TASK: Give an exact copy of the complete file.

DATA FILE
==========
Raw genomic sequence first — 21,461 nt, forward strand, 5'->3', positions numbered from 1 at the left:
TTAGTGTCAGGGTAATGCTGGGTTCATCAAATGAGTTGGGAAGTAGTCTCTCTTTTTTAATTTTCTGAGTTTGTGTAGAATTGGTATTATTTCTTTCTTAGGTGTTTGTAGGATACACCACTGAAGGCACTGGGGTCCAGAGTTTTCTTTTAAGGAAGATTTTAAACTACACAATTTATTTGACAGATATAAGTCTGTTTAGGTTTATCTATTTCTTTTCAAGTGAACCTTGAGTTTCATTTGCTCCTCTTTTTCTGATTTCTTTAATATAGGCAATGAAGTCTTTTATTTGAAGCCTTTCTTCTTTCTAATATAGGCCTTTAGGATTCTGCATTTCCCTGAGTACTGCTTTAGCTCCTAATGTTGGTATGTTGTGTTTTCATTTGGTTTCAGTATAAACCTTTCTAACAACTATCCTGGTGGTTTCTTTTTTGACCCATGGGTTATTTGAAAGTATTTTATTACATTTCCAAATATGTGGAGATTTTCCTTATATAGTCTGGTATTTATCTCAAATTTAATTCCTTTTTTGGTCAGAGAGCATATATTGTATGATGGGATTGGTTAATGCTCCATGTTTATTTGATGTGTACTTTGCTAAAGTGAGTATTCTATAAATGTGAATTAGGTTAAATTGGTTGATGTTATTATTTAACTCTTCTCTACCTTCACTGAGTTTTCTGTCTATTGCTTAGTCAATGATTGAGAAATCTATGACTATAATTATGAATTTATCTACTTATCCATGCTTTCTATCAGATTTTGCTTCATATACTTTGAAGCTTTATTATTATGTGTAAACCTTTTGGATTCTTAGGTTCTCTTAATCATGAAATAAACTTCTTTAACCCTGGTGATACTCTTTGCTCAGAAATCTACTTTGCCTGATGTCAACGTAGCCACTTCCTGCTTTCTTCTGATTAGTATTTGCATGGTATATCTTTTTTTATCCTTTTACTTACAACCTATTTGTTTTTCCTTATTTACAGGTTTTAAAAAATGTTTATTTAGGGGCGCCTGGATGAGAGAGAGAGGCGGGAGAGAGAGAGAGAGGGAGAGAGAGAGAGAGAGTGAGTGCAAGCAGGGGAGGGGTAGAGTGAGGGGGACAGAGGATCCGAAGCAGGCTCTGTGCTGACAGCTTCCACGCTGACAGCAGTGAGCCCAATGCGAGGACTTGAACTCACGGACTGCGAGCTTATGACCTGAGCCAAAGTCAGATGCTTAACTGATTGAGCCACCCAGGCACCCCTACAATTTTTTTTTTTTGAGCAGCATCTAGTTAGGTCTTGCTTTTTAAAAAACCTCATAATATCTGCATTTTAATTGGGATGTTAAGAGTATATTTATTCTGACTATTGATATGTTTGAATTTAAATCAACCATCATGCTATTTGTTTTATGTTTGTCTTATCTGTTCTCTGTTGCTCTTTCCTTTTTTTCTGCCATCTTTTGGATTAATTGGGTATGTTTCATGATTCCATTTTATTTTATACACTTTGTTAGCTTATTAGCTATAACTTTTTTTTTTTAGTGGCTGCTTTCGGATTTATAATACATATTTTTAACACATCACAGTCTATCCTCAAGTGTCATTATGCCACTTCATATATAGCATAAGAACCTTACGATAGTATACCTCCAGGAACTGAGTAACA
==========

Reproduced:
Raw genomic sequence first — 21,461 nt, forward strand, 5'->3', positions numbered from 1 at the left:
TTAGTGTCAGGGTAATGCTGGGTTCATCAAATGAGTTGGGAAGTAGTCTCTCTTTTTTAATTTTCTGAGTTTGTGTAGAATTGGTATTATTTCTTTCTTAGGTGTTTGTAGGATACACCACTGAAGGCACTGGGGTCCAGAGTTTTCTTTTAAGGAAGATTTTAAACTACACAATTTATTTGACAGATATAAGTCTGTTTAGGTTTATCTATTTCTTTTCAAGTGAACCTTGAGTTTCATTTGCTCCTCTTTTTCTGATTTCTTTAATATAGGCAATGAAGTCTTTTATTTGAAGCCTTTCTTCTTTCTAATATAGGCCTTTAGGATTCTGCATTTCCCTGAGTACTGCTTTAGCTCCTAATGTTGGTATGTTGTGTTTTCATTTGGTTTCAGTATAAACCTTTCTAACAACTATCCTGGTGGTTTCTTTTTTGACCCATGGGTTATTTGAAAGTATTTTATTACATTTCCAAATATGTGGAGATTTTCCTTATATAGTCTGGTATTTATCTCAAATTTAATTCCTTTTTTGGTCAGAGAGCATATATTGTATGATGGGATTGGTTAATGCTCCATGTTTATTTGATGTGTACTTTGCTAAAGTGAGTATTCTATAAATGTGAATTAGGTTAAATTGGTTGATGTTATTATTTAACTCTTCTCTACCTTCACTGAGTTTTCTGTCTATTGCTTAGTCAATGATTGAGAAATCTATGACTATAATTATGAATTTATCTACTTATCCATGCTTTCTATCAGATTTTGCTTCATATACTTTGAAGCTTTATTATTATGTGTAAACCTTTTGGATTCTTAGGTTCTCTTAATCATGAAATAAACTTCTTTAACCCTGGTGATACTCTTTGCTCAGAAATCTACTTTGCCTGATGTCAACGTAGCCACTTCCTGCTTTCTTCTGATTAGTATTTGCATGGTATATCTTTTTTTATCCTTTTACTTACAACCTATTTGTTTTTCCTTATTTACAGGTTTTAAAAAATGTTTATTTAGGGGCGCCTGGATGAGAGAGAGAGGCGGGAGAGAGAGAGAGAGGGAGAGAGAGAGAGAGAGTGAGTGCAAGCAGGGGAGGGGTAGAGTGAGGGGGACAGAGGATCCGAAGCAGGCTCTGTGCTGACAGCTTCCACGCTGACAGCAGTGAGCCCAATGCGAGGACTTGAACTCACGGACTGCGAGCTTATGACCTGAGCCAAAGTCAGATGCTTAACTGATTGAGCCACCCAGGCACCCCTACAATTTTTTTTTTTTGAGCAGCATCTAGTTAGGTCTTGCTTTTTAAAAAACCTCATAATATCTGCATTTTAATTGGGATGTTAAGAGTATATTTATTCTGACTATTGATATGTTTGAATTTAAATCAACCATCATGCTATTTGTTTTATGTTTGTCTTATCTGTTCTCTGTTGCTCTTTCCTTTTTTTCTGCCATCTTTTGGATTAATTGGGTATGTTTCATGATTCCATTTTATTTTATACACTTTGTTAGCTTATTAGCTATAACTTTTTTTTTTTAGTGGCTGCTTTCGGATTTATAATACATATTTTTAACACATCACAGTCTATCCTCAAGTGTCATTATGCCACTTCATATATAGCATAAGAACCTTACGATAGTATACCTCCAGGAACTGAGTAACA